Weekend All Things Considered

Weekends at 4pm
Guy Raz
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3:36pm

Sun July 28, 2013
Science

'Batman' Style: How We Can See With Sound, Too

Originally published on Mon July 29, 2013 10:30 am

Echolocation is second nature to animals such as bats and dolphins. Can humans also find their way using sound as a tool?
Ian Waldie Getty Images

Birds do it. Bats do it. Now even educated people do it. Echolocation is the process used by certain animals to identify what lies ahead of them, by emitting sounds that bounce off objects.

Now a team of researchers has created an algorithm that could give the rest of us a chance to see with sound.

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3:34pm

Sun July 28, 2013
Science

The Rise Of Bloodsucking Insects You Can't Just Swat Away

Originally published on Sun July 28, 2013 5:24 pm

Steamy days, sultry nights and swarming bugs all make up the thrum of life in the heart of summer. But more and more, our summers are assaulted by the bloodsucking kind of bugs, namely mosquitoes and ticks.

More than a nuisance, new species can impact our health and indicate larger environmental trends.

Beautiful And Adaptable

One relative newcomer prowling the scene is the Asian tiger mosquito. Named for its unique markings, it is black with white stripes.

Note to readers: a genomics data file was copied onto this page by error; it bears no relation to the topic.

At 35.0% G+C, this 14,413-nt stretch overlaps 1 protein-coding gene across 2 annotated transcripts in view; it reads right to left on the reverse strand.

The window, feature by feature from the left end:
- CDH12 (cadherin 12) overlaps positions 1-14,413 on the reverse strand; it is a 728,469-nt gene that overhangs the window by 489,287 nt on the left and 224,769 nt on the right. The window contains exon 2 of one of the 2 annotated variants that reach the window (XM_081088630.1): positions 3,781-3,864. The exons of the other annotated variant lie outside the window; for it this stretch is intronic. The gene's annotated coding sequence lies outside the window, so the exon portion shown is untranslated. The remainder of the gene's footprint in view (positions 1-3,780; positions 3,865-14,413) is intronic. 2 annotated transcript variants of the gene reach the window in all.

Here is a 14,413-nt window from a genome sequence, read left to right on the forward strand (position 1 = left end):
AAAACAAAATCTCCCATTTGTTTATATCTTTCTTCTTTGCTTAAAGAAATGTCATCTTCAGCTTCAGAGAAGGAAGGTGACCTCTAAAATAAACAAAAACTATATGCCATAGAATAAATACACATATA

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4:25pm

Sat July 27, 2013
U.S.

How Americans Said No To Cocaine After Years-Long Addiction

Originally published on Mon July 29, 2013 11:56 am

Narcotics officers in New York seized 3,586 pounds of cocaine and $1.3 million seized in 1997. Cocaine use in the U.S. has dropped by almost half since 2006.
Gino Dominico AP

In the 1980s, if you moved in certain circles — or picked up the newspaper — a certain white powder was everywhere, common as dust.

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4:02pm

Sat July 27, 2013
A Blog Supreme

Piano Mastery, Trinidadian Trumpet, Singing Apes: New Jazz

Originally published on Mon July 29, 2013 9:26 am

Trumpeter Etienne Charles' new album is called Creole Soul.
Laura Ferreira Courtesy of the artist

It's been too long since we simply sat up and pointed out a few of the many new releases worth a set of ears. Luckily, the staff on weekends at All Things Considered thought the same. They invited me to sit down with host Jacki Lyden and play a few cuts for them.

Here's music from an elder statesman of piano, a trumpeter who understands creole music personally, a drummer who writes tunes with a payoff, and a singer in her early 20s with maturity and kick.

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4:02pm

Sat July 27, 2013
Author Interviews

In 'The Panopticon,' They're Always Watching

Originally published on Sat July 27, 2013 4:25 pm

During the 19th century, a panopticon was a prison or asylum with an all-seeing eye. Some of the C-shaped prisons with central watchtowers still stand in the U.S. and Europe.

Jenni Fagan's new book borrows the panopticon idea as the setting for a gritty, often poetic, novel. The story is based loosely on Fagan's own experience growing up in the Scottish foster care system for 16 years.

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